On November 20, 2017, the United States Citizenship and Immigration Services (“USCIS”) issued a policy memorandum restricting TN nonimmigrant classification under the profession of Economist, to those who will primarily engage in activities consistent with the profession of Economist and specifically excluding those employed as Financial Analysts, Market Research Analysts, and Marketing Specialists. USCIS explains that the policy memorandum was necessary, because the lack of an in-depth description of the Economist profession in the North American Free Trade Agreement, which created the TN nonimmigrant classification, has led to inconsistent adjudications regarding which positions are encompassed under the Economist profession.

In its memorandum, USCIS explains that Economists generally specialize in either the analysis of individuals or firms to better understand the relationship between supply and demand or in the analysis of aggregated indicators to determine how different sectors of the economy are related to each other.  USCIS adds that Economists may apply economic analysis to issues in a variety of fields including labor, international trade, development, econometrics, education, health, and industrial organization.

Continue Reading USCIS Issues New Guidance Restricting who Qualifies as a TN Economist

On March 16, 2015, the U.S. Departments of Labor and Homeland Security jointly announced that they intend to release a joint Interim Final Rule by April 30, 2015, to resolve the agencies’ suspension of H-2B processing following a Florida federal court decision in Pérez v. Pérez.  See our blog entry of March 9, 2015, for details on that decision.  DOL also announced it will seek interim relief from the decision so that it may continue H-2B processing in the interval before the Interim Final Rule is promulgated.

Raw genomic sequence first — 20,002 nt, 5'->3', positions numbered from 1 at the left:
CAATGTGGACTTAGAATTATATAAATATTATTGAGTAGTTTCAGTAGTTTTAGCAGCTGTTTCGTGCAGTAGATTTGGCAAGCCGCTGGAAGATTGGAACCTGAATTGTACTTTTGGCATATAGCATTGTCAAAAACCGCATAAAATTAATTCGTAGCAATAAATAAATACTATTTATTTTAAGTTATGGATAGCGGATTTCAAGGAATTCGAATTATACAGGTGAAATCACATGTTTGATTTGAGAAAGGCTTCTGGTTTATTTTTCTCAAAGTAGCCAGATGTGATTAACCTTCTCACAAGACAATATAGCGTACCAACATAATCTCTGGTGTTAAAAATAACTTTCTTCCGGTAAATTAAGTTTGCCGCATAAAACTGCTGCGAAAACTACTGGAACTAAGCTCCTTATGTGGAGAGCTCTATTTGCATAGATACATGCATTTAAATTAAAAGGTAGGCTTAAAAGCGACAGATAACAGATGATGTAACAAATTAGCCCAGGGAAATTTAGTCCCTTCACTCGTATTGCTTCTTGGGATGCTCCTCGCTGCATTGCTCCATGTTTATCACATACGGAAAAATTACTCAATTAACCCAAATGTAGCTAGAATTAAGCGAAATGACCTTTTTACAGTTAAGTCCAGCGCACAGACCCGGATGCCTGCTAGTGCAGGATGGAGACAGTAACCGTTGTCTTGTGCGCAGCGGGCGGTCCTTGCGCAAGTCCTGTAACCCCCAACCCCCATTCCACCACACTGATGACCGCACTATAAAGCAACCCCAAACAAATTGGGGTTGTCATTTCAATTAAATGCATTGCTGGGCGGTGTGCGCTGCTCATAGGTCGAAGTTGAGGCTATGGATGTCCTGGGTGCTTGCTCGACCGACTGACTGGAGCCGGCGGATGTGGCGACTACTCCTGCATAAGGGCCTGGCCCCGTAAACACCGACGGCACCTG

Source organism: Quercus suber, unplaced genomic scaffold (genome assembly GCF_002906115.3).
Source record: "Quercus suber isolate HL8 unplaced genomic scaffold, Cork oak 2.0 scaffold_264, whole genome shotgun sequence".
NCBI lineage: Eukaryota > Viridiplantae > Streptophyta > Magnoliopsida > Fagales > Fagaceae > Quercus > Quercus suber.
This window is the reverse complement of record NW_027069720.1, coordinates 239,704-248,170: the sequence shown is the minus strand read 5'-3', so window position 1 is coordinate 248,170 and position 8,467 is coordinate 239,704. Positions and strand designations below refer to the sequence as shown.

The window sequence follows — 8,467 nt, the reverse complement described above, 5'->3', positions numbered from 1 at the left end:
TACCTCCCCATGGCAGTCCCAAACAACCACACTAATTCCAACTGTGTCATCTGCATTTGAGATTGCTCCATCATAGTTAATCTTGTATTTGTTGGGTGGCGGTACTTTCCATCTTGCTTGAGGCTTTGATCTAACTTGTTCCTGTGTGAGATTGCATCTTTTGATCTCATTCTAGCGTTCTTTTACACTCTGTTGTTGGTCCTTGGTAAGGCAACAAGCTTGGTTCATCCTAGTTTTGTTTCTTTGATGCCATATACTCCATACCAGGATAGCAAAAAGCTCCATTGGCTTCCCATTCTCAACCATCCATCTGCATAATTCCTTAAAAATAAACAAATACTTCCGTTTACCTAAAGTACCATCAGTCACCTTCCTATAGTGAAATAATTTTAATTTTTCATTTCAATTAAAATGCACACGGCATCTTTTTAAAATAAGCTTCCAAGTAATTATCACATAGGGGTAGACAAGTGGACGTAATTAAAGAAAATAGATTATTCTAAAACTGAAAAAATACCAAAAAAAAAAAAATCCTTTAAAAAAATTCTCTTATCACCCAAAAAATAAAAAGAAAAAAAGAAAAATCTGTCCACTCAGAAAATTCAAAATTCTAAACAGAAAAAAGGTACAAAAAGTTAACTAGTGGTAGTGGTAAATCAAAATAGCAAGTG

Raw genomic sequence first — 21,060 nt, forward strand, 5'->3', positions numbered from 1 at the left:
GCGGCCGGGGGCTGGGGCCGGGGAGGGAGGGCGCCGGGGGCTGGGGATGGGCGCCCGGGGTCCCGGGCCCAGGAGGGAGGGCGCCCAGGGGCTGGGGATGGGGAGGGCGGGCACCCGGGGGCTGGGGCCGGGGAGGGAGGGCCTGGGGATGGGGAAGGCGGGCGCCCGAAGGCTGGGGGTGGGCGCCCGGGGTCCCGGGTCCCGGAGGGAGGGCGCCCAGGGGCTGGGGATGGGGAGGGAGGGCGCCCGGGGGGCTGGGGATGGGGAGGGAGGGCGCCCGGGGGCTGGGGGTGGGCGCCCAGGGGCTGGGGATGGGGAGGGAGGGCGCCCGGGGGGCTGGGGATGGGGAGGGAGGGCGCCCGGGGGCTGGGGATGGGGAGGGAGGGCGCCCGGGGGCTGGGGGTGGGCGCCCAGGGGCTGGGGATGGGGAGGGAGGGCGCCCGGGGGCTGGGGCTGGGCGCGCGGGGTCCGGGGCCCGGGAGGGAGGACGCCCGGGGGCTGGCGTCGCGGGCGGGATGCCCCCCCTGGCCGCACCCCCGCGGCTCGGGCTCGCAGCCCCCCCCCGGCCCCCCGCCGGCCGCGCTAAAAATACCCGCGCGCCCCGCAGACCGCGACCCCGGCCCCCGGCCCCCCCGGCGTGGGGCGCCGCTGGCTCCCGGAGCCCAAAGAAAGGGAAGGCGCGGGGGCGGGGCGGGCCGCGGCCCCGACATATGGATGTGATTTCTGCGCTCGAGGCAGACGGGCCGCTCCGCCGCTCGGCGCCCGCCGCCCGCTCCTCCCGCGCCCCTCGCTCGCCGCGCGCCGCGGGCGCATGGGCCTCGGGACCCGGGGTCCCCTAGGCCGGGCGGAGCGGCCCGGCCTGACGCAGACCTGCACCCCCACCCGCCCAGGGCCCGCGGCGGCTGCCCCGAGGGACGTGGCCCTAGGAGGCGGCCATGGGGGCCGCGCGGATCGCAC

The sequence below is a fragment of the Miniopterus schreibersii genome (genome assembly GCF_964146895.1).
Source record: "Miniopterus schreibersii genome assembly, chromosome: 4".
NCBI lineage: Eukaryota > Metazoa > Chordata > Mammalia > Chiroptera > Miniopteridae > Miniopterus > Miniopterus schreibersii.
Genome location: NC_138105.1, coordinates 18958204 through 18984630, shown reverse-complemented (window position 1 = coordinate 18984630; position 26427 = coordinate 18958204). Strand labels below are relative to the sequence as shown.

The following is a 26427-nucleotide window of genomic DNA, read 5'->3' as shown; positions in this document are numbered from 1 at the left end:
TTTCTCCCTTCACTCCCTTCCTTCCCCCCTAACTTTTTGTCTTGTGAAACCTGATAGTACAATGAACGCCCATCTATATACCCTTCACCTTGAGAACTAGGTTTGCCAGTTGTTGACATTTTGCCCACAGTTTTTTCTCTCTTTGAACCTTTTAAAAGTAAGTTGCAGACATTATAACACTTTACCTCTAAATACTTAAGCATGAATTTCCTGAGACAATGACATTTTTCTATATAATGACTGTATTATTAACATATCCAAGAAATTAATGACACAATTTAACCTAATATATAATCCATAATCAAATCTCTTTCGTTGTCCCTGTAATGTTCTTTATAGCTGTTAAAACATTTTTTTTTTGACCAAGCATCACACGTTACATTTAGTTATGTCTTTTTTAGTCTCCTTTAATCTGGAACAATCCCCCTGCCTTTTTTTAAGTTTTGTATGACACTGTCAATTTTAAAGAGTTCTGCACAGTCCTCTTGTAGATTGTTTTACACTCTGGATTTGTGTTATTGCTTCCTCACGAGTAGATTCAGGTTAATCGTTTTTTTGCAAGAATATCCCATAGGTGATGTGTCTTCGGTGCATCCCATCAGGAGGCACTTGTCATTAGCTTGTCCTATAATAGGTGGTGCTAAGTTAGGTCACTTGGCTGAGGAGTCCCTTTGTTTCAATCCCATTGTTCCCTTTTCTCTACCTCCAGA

In the joint statement, DOL and DHS acknowledged that “hardship” has resulted from the halt in H-2B processing and committed to “moving as quickly as possible” to issue new regulations that will be consistent with the decision in Pérez v. Pérez.

The U.S. Department of State (DOS) has announced that, as of June 4, 2010, nonimmigrant visa fees have increased at its U.S. embassies and consulates worldwide.  In the Federal Register notice announcing the move, DOS explained that increases are necessary because an independent study from August 2007 to June 2009 concluded the agency “is not fully covering its costs … under the current cost structure.”  Petition-based visa fees for temporary workers — such as H-1B, L-1 and O-1 — increased from $131 to $150.  E-1 (treaty trader) and E-2 (treaty investor) visa fees increased almost 300 percent, from $131 to $390.  For additional detail, please consult the Federal Register notice.

In recent months there have been multiple reports that some H-1B workers arriving at Newark Liberty International Airport in New Jersey have been questioned extensively by U.S. Customs and Border Protection (CBP) officers about their employment in the United States.  In some cases H-1B workers have been refused entry and/or had their visas cancelled.  CBP headquarters has since confirmed that most of these incidents occurred as part of an enforcement action involving companies that are under investigation for immigration violations, presumably involving fraudulent H-1B petitions or inadequate documentation.  Based on the types of questions being asked by CBP, there are also indications of increased scrutiny of H-1B workers who are employed by consulting firms, based on the January 2010 Neufeld memo discussed in our previous blog entry Indian nationals who are employed by consulting firms appear to be the primary targets of these enforcement efforts.

Continue Reading Some H-1B Visa Holders Face Additional Scrutiny Arriving at Newark International Airport